Surely Gus Poyet's time in charge of Sunderland has come to an end?


You can't blame the Sunderland fans for walking out so early. The players didn't turn up, so why should the supporters have felt obliged to stay? This was a disgraceful performance, an absolute capitulation and it means the end for Gus Poyet. Late on Sunday night, well connected local journalists reported that the Uruguayan's tenure was effectively over and that a short term replacement would be entrusted with keeping Sunderland safe. He can have no argument. This might have been one of the worst first half performances in the history of the Premier League. Few on Wearside will mourn his departure.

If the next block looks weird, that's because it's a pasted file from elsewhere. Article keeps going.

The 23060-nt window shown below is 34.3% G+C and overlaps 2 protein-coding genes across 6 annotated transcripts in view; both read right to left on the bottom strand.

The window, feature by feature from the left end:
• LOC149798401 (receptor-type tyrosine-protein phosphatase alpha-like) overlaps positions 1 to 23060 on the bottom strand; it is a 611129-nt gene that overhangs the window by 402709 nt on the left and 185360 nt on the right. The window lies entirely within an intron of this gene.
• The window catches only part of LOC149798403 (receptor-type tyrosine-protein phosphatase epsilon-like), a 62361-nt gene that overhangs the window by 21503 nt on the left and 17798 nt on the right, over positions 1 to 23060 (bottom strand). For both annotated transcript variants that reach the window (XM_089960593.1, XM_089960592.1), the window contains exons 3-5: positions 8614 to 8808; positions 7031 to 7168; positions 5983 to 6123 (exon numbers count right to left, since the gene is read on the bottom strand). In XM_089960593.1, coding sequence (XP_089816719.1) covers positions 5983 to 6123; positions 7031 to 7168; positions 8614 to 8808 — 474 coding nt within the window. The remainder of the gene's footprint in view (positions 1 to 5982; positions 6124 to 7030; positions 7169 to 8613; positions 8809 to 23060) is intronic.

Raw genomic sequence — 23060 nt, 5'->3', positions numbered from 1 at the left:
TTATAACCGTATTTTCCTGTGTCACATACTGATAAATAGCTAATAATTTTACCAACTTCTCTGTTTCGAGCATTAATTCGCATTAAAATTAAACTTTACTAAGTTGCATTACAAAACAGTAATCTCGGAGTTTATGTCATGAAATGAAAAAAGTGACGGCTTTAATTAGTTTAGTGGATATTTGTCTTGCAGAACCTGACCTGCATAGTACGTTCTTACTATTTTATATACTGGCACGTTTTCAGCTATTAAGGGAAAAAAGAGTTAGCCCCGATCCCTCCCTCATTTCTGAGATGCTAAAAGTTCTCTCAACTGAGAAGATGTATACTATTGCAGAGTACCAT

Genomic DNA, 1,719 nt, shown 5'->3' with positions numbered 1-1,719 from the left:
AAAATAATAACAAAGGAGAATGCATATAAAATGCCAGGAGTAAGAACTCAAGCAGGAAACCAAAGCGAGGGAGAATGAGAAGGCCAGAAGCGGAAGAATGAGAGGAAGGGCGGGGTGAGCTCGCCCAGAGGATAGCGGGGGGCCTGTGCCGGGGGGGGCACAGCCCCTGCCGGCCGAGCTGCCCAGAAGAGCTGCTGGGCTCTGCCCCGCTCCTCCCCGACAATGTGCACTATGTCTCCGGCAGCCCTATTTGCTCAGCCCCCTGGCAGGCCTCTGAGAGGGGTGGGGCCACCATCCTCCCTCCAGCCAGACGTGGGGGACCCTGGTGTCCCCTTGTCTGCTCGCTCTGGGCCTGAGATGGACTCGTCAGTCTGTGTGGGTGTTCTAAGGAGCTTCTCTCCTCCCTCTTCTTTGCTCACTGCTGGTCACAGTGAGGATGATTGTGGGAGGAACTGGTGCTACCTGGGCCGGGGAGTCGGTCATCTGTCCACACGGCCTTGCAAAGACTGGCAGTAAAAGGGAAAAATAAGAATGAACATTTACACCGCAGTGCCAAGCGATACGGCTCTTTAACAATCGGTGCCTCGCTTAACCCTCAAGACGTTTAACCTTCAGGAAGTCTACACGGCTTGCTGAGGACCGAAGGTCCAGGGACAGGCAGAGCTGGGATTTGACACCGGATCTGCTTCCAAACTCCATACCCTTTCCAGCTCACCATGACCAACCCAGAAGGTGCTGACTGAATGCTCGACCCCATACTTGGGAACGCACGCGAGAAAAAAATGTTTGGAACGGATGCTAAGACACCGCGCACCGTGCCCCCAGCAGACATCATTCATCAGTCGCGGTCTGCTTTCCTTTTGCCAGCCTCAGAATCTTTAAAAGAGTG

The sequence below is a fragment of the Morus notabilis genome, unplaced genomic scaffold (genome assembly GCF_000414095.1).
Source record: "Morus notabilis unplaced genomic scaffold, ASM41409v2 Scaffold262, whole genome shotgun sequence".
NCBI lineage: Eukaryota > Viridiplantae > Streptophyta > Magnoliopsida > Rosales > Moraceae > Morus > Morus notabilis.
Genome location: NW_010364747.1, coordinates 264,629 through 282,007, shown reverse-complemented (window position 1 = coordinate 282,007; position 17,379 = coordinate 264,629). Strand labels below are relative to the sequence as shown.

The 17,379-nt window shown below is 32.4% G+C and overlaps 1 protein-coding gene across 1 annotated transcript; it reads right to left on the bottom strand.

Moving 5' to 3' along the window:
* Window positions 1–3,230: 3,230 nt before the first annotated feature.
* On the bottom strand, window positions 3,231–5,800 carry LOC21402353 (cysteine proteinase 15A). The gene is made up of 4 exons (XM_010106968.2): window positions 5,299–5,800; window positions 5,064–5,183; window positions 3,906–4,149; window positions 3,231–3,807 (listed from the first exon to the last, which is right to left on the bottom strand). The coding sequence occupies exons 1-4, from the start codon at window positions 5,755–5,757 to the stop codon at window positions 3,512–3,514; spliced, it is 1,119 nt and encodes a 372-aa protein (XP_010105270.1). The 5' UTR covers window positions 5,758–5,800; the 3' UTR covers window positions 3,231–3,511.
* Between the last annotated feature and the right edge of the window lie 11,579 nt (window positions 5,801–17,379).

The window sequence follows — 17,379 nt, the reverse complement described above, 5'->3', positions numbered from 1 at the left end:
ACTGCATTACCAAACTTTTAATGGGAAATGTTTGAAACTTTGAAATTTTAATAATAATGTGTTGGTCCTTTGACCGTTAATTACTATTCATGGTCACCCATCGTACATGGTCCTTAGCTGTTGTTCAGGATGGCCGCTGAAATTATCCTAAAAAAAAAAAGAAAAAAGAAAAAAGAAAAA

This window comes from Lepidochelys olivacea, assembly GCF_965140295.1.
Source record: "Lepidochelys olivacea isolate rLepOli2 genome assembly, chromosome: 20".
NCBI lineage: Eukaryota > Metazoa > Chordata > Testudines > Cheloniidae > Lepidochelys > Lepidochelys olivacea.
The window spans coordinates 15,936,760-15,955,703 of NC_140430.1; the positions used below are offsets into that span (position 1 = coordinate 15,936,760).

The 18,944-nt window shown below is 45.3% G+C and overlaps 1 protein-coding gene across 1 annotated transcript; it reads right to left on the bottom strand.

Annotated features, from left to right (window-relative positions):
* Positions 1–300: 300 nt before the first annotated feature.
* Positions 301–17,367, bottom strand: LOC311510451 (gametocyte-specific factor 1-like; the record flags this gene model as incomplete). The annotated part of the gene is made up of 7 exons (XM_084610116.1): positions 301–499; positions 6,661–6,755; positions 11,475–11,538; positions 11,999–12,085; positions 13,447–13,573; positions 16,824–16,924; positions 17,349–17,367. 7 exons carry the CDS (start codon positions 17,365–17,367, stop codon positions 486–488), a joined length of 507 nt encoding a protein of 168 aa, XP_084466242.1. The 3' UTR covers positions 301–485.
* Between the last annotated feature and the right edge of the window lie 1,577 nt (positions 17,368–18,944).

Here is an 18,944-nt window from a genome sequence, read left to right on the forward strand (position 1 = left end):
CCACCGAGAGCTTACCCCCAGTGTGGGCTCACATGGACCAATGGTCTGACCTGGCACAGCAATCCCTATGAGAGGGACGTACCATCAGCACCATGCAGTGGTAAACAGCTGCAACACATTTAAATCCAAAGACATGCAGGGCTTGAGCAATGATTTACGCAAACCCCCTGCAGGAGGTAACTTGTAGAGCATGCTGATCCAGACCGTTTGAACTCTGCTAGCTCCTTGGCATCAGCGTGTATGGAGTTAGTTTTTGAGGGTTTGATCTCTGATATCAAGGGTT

The 2014-15 title defence has been every bit as miserable as the 2012-13 title defence. Manchester City are far less than the sum of their parts this season. With just three wins in their last 11 matches, their campaign is collapsing around their ears. Mission Impossible awaits in Barcelona, but you wonder if the machinations behind the scenes have already begun. Roberto Mancini didn't survive a season like this and it's hard to see Manuel Pellegrini hanging on for too much longer. Arsenal are only a point behind, Manchester United only two. There's no way this ends well.